Dec. 2, 2015 – USP Education Course
Mitigating the risk of food fraud rsing the USP food fraud guidance
FOR IMMEDIATE RELEASE
CONTACT: Anne Bell
Rockville, Md., November 9, 2015 — Food fraud and economically motivated adulteration (EMA) are major threats to the integrity of the nation’s food supply, the dietary supplement industry and public health. The Food Safety Modernization Act (FSMA) was created in part to address these issues. FSMA now requires food (including dietary ingredient) manufacturers to develop a Food Safety Plan and to identify and evaluate known and foreseeable risks. Adulteration of dietary supplements has been in the public eye due to the recent actions by several state Attorneys General.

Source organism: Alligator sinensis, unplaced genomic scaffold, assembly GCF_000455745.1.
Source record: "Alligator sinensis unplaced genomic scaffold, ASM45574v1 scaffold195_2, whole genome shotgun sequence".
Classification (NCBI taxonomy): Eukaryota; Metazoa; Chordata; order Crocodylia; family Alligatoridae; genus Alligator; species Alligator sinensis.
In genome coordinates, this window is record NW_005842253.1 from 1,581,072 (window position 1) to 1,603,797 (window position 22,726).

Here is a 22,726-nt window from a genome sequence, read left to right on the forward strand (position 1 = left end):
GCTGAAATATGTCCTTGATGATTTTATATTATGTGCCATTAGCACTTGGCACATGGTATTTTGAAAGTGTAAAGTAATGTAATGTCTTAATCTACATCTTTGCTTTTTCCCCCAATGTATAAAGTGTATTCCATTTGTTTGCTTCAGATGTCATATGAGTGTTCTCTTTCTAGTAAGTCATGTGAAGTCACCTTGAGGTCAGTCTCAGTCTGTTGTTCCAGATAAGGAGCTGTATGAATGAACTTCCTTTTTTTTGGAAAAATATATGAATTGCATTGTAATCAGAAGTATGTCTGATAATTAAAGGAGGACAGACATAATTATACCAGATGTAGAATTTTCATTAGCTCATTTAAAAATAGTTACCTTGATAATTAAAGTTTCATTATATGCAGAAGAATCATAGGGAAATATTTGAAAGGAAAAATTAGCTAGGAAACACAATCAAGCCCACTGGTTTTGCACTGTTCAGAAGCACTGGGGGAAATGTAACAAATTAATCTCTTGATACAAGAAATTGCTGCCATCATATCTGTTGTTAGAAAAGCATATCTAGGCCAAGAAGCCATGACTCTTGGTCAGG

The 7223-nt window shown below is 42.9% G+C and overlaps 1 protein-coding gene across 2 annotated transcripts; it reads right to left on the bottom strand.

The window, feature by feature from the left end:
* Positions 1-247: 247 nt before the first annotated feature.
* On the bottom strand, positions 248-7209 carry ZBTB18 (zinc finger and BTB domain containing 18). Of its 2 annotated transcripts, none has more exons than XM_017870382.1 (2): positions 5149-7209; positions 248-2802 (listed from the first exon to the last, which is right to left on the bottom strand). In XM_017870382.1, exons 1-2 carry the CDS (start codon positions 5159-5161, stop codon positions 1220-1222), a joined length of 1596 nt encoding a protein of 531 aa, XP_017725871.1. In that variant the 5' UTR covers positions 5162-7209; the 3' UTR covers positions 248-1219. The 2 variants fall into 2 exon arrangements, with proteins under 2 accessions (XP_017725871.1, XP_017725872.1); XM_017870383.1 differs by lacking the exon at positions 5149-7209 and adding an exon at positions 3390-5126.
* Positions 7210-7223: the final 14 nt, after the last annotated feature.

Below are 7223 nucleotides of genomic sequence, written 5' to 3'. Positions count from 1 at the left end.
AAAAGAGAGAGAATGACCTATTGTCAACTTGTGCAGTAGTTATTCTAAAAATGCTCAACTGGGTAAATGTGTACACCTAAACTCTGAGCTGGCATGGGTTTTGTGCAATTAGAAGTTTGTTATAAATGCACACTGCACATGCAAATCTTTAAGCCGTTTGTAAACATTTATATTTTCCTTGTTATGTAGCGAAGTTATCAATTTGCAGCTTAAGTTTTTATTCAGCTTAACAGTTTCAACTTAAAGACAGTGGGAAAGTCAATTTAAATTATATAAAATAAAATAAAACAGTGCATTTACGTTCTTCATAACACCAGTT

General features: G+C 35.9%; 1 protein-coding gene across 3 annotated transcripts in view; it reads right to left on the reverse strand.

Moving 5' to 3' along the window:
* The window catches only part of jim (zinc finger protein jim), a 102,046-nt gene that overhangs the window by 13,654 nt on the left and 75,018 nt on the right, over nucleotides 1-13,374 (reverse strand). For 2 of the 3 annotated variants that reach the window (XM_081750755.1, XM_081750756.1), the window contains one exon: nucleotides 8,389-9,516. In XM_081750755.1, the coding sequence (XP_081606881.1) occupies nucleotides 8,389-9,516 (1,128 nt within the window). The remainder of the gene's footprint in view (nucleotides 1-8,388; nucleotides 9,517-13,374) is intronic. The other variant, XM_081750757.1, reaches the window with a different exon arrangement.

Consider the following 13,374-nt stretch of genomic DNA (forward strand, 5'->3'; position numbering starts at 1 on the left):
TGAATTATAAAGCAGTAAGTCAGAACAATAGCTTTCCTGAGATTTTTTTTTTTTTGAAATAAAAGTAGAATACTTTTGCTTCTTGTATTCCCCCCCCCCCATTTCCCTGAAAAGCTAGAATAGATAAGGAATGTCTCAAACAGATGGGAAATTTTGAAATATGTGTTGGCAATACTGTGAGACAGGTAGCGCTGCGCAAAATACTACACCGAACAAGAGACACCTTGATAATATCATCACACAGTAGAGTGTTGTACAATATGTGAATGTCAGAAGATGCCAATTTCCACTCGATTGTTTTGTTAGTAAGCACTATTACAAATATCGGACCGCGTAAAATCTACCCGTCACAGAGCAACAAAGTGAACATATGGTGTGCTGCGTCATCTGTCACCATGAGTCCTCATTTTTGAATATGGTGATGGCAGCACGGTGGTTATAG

The USP education course on December 2 will train the participants in utilization of Food Fraud Mitigation Guidance, a practical tool designed to help industry and regulators identify the riskiest food ingredients in supply chains, develop an adequate food fraud mitigation strategy, and efficiently counteract fraud and EMA.
The workshop on December 3-4 is a forum where leaders and experts from industry, regulatory and enforcement agencies, academia and the media will explore a wide range of innovative tools designed to help detect fraud and EMA, gain better understanding of the factors impacting supply chain integrity, and get the latest appraisal of the utility of DNA testing in establishing botanical identity.
Experts from the Food Protection and Defense Institute, New York Botanical Garden, the Interpol, the International Olympic Committee, the FDA, the USDA and key research laboratories will survey the current landscape and pinpoint the next steps necessary to help protect public health from EMA and fraud in both dietary supplements and food.